# How to find out the block size of Xchacha20 in Libsodium?

I heard that Xchacha20 works like a block cipher so that even if it wants to encrypt one byte, it will do the work of at least one block. So technically it works similar to a block cipher in counter mode.

I want to find out the size of this block, which represents the minimum work that Xchacha20 can do.

How to find out? Specifically in Libsodium. I want to see it (not just believe it blindly). Any idea where to look?

TL;DR; ChaCha's block size is 64-byte i.e. 512-bit.

Xchacha20 extends the nonce of ChaCha20 without changing the function of ChaCha20. The aim of Xchacha20 is to extend the 128-bit nonce size of ChaCha20 to 192-bit in order to generate random nonces to use safely in the long-lived keys without the fear of the nonce-collision.

The RFC 7539 in Section 2.3 mentions clearly.

2.3. The ChaCha20 Block Function

The ChaCha block function transforms a ChaCha state by running multiple quarter rounds.

The inputs to ChaCha20 are:

• A 256-bit key, treated as a concatenation of eight 32-bit little-endian integers.

• A 96-bit nonce, treated as a concatenation of three 32-bit little- endian integers.

• A 32-bit block count parameter, treated as a 32-bit little-endian integer.

The output is 64 random-looking bytes.

The ChaCha, a variant of Salsa20 paper;

This paper assumes that the reader is familiar with Salsa20, and focuses on the changes from Salsa20 to ChaCha

on the intro

The Salsa20/20 stream cipher expands a 256-bit key into $$2^{64}$$ randomly accessible streams, each containing $$2^{64}$$ randomly accessible $$64$$-byte blocks.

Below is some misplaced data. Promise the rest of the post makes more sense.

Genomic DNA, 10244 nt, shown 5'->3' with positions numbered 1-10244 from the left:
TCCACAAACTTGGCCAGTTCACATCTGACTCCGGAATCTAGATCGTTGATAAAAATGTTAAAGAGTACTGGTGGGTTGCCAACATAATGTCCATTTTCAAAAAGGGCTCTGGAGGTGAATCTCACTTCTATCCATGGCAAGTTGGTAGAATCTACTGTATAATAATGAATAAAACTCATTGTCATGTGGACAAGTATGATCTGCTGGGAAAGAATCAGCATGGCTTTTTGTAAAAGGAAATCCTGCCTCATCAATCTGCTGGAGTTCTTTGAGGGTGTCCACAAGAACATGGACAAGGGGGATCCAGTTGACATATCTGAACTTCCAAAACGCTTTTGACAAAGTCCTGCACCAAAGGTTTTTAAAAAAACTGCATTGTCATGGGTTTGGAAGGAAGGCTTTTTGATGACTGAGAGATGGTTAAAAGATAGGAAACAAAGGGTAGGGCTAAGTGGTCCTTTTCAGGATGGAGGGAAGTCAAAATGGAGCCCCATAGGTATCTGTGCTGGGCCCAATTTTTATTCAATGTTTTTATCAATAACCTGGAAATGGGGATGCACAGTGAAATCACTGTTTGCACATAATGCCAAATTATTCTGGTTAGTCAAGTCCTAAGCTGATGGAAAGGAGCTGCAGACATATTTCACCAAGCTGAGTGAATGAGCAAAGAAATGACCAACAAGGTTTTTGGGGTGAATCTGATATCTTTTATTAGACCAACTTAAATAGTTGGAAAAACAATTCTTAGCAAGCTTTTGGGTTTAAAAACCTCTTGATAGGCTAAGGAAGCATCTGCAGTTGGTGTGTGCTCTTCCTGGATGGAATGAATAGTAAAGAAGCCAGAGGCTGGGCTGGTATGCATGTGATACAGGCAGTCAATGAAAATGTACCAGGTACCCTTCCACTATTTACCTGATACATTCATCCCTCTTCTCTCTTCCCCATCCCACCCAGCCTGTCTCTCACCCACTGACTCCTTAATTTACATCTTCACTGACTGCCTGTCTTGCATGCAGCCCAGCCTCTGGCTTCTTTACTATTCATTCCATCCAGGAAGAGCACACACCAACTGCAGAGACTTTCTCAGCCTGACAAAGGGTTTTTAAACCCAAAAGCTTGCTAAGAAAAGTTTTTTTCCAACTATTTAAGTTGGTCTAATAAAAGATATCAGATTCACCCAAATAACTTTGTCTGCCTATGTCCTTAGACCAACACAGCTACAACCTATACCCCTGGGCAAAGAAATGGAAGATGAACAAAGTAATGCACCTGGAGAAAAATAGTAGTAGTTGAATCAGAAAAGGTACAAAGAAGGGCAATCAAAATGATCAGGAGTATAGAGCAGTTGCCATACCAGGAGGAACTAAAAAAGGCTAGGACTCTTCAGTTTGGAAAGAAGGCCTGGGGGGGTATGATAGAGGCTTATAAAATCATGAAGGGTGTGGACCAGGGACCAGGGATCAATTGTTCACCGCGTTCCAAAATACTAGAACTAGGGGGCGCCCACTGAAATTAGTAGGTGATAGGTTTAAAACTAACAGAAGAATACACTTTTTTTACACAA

And the The Salsa20 family of stream ciphers paper wrote it more clearly;

Salsa20 generates the stream in 64-byte (512-bit) blocks

Some words on this

I heard that Xchacha20 works like a block cipher

Salsa and ChaCha are stream ciphers both build on Pseudo-Random Function (PRF).

A PRF defined over $$(K,X,Y)$$: $$F: K \times X \mapsto Y$$ such that exists efficient algorithm to evaluate $$F(k,x)$$

They use CTR mode to turn a PRF into a stream cipher. CTR mode is designed for PRF by Whitfield Diffie and Martin Hellman in 1979;

In contrast, a block cipher is a family of permutations and is expected to be a Pseudo-Random Permutation (PRP). A PRP defined over $$(K,X)$$: $$E: K \times X \mapsto X$$ such that:

1. There exists efficient algorithm to evaluate $$E(k,x)$$
2. The function $$E( k, \cdot )$$ is one-to-one ( and therefore permutation)
3. There exists efficient inversion algorithm $$D(k,x)$$

Note that a PRP is also PRF.

The CTR mode doesn't require the inverse of the function and therefore enables more range of functions to use. If we fix the output space into the same space for PRF's then there are $$2^{n^{2^n}}$$ PRFs and $$2^n!$$ PRPs from $$n$$-bit input space to $$n$$-bit output space.

If you need to use a PRP in the CTR mode then you need to be careful on the PRF-PRF switching lemma. , Bellare et. al, 97 provide the security bounds.

In contrast to conventional stream cipher that output bits per clock, Salsa and ChaCha both produce long outputs per encryption by design and are still stream ciphers.